Feb 23 2010
Walt Quattro is a really cool guy who has a really cool used record store in Waterbury, CT that <looks right, looks left> secretly doubles as a vintage tool store. <but please, keep that to yourself, eh?> 😀
Walt’s place is Brass City Records and Tools. Those who know Walt know that he is known to drop into a tool forum with a song lyric that doubles as a riddle that somehow describes his latest tool prowl. Please click here for one of Walt’s riddle answers. Walt’s posts are always a great time and he is great to trade with! So as usual, I like to make a habit of going over to his site to look around, because it is always changing. Me? I am usually late to the party but eh… you know how it goes. His site changes a lot as some of you know. Early birds get the worm, fair is fair. Walt knows this and it works that way to shop with Walt too.
Well anyway, Walt’s haunts are the flea markets of New England, where many a tool he finds are straight out of the heart of where the industrial revolution took place. He is also centrally located near where many of these tools were originally made. These are the tools that helped bring that revolution, and are now sought after by many of us who don’t want those tools to become just another historical footnote. (Thanks Walt)
It happens that Walt has a cool link on his site that points to Pat Leach’s (of Superior Works fame) supertool.com site, that I have looked at many times over the years. While we all seem to discuss tool cabinets around at various forums on the net pretty frequently, I don’t recall seeing anyone really discussing this one for a pretty long time. It is worth a visit, or for some of us, a re-visit.
Photo Courtesy Pat Leach
It is C.A Jewett’s Patternmaking Chest. It is worthy of discussion and so let’s, shall we? The article at Pat’s site is well worth the read. Please follow that link to see all the great photos Pat took of the various attributes of the chest. We are really lucky Pat found this chest, and I feel it is really important to us, particularly since patternmaking is becoming a lost art and trade, and what’s more, artisan craftspeople are in search of tool storage that really works.
Pat is a very anecdotal writer who brings you around to his side of the table when telling a story. I can’t help but agree with his enthusiasm for this chest. If you really look deeply at this chest, you see the beauty, maybe not in the look, but the functionality. Jewett’s design is no display case, and it is quite full. When it comes to working well, I feel this design brings it.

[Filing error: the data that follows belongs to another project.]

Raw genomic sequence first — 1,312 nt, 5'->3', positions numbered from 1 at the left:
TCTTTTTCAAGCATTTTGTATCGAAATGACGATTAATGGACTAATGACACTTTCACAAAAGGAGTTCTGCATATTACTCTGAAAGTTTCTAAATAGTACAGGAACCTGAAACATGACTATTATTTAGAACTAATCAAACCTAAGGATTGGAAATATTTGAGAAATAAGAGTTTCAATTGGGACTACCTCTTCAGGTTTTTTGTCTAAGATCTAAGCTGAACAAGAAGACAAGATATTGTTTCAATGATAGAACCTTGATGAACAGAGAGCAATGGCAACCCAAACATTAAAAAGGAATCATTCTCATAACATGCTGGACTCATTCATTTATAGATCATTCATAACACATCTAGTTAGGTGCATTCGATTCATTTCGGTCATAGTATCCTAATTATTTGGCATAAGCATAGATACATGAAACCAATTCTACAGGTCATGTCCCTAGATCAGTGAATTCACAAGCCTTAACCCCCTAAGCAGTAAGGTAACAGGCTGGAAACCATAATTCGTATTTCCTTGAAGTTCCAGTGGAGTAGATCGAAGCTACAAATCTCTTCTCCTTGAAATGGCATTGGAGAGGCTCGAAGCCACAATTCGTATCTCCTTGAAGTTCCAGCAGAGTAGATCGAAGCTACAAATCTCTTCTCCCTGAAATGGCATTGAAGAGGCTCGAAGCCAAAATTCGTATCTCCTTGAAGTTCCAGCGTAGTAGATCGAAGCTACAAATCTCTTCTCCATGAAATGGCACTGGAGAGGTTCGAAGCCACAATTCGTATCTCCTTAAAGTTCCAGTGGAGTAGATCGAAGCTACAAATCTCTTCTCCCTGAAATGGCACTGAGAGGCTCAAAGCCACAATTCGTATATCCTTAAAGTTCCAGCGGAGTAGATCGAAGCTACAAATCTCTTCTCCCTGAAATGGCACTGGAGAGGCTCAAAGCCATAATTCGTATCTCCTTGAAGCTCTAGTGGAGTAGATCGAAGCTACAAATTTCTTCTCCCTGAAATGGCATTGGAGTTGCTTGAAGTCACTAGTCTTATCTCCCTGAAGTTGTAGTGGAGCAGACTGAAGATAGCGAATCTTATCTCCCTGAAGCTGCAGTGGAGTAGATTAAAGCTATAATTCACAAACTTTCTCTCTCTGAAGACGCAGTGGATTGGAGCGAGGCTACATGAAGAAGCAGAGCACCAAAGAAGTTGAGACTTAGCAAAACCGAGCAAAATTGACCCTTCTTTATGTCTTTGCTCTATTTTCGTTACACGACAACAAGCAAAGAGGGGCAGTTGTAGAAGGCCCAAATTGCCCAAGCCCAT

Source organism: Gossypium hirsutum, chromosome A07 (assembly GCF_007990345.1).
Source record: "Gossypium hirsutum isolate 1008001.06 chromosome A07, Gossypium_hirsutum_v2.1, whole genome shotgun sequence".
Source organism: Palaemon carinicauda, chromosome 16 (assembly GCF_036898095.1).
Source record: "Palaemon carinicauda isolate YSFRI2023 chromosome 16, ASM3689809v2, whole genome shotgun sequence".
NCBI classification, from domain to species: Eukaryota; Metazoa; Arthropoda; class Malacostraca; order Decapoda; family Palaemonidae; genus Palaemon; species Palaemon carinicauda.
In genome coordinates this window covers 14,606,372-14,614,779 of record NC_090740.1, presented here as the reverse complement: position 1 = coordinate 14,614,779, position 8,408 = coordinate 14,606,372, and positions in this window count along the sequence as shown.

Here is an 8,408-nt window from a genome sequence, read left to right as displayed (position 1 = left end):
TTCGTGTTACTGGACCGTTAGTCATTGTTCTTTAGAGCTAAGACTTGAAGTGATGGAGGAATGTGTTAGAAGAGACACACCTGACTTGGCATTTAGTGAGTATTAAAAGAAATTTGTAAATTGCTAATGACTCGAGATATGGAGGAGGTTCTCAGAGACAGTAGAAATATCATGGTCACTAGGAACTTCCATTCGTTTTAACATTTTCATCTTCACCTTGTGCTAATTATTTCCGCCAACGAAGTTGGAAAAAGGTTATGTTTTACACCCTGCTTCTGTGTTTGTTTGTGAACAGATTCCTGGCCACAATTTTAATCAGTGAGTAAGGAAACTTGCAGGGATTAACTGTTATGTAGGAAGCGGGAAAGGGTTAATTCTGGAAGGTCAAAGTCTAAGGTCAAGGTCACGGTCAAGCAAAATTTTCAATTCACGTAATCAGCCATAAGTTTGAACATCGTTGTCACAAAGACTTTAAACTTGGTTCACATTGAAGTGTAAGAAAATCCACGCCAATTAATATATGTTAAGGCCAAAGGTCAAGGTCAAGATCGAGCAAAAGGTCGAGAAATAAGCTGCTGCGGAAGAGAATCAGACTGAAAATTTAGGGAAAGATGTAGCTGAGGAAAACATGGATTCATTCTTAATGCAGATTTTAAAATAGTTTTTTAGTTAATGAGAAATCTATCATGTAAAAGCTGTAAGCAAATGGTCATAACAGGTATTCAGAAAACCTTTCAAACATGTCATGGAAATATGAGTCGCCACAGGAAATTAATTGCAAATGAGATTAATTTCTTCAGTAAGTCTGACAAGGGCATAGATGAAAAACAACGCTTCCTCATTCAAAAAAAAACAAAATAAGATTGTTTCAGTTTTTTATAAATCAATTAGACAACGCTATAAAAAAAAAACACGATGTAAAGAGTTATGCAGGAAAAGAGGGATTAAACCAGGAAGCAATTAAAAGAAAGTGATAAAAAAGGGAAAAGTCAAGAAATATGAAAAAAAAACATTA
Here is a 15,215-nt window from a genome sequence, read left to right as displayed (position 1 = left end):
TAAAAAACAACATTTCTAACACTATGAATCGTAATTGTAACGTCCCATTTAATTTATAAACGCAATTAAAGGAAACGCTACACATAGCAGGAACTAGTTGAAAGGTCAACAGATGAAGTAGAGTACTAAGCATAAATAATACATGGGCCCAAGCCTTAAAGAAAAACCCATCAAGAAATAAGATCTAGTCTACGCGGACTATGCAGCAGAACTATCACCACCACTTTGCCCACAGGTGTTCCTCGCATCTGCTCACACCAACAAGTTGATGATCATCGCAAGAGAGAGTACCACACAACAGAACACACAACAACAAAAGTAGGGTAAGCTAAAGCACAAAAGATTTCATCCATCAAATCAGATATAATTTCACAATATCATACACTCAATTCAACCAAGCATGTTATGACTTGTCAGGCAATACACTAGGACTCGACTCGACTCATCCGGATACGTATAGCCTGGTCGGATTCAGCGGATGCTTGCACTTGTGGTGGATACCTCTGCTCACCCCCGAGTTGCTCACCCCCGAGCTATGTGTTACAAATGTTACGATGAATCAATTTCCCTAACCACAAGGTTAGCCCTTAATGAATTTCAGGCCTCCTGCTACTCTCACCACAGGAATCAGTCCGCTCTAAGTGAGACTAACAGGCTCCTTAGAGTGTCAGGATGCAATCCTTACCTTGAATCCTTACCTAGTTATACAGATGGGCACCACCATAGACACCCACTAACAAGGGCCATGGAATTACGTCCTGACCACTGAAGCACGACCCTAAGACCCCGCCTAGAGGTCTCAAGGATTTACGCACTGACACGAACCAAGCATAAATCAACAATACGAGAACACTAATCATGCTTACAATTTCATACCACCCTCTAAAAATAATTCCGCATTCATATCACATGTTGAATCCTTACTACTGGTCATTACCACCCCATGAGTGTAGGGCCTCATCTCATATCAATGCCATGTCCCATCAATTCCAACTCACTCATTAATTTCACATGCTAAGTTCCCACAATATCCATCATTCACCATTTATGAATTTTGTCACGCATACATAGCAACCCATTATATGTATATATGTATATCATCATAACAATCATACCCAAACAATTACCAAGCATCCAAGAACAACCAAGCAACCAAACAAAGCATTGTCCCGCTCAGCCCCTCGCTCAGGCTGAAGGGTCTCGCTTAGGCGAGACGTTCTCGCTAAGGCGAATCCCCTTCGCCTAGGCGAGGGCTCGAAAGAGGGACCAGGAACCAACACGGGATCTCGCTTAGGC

I’m not taking away from H.O. Studley, who’s tool chest set’s the benchmark for craftsmanship, is likely the prettiest piece of work of it’s kind and important to us because of the period it helps us date craftsman’s tools to. For my taste, and this is just my personal position, which is not to say I dislike the Studley chest, but as a working tool in itself, it seems too ornate and too crammed to have a workflow I can get my mind around. I can’t speak for others, but I personally would not want to try and work from a chest of the Studley design.
The Studley is a gorgeous chest, which utilizes every nook and cranny almost too well. So well that too many tools would need to be moved to access many other tools with ease. It is ok to disagree with me on this, but remember it is just my point of view, coming from the want for easy workflow. Alternatively, The Jewett chest is a variant that houses a lot of tools, but without being as ornate, and does so with real functionality. From the looks of the wear on this chest, it was a working tool itself.
For C.A Jewett, this chest probably wasn’t the first iteration, and it was probably something that sort of came together in a happenstance that seemed to make the most sense to him. I am pretty sure he didn’t over think it or even ponder it half as much as I have. He likely didn’t have time, and if he did think it over much, it was while he was doing something else. If we could look closely, we would likely see arrangement alterations for tool upgrades and design changes because the change made more sense than leaving it the way it was.
My sense is that Mr. Jewett valued being able to get to the tool he needed with ease because that is what paid the bills. He also needed to store the tools that were crucial to his trade. He likely went with what had worked well in the last cabinet when he built the next, and he probably had coworkers with chests to draw good ideas from. Not something we as individuals working in our own shops really have in terms of idea fodder. In my mind, what Mr. Jewett evolved is truly a functional dream, or well, pretty close to one.